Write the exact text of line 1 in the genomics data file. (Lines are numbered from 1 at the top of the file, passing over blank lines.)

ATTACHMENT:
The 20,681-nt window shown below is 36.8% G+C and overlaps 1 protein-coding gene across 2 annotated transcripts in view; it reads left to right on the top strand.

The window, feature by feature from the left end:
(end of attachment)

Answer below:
The 20,681-nt window shown below is 36.8% G+C and overlaps 1 protein-coding gene across 2 annotated transcripts in view; it reads left to right on the top strand.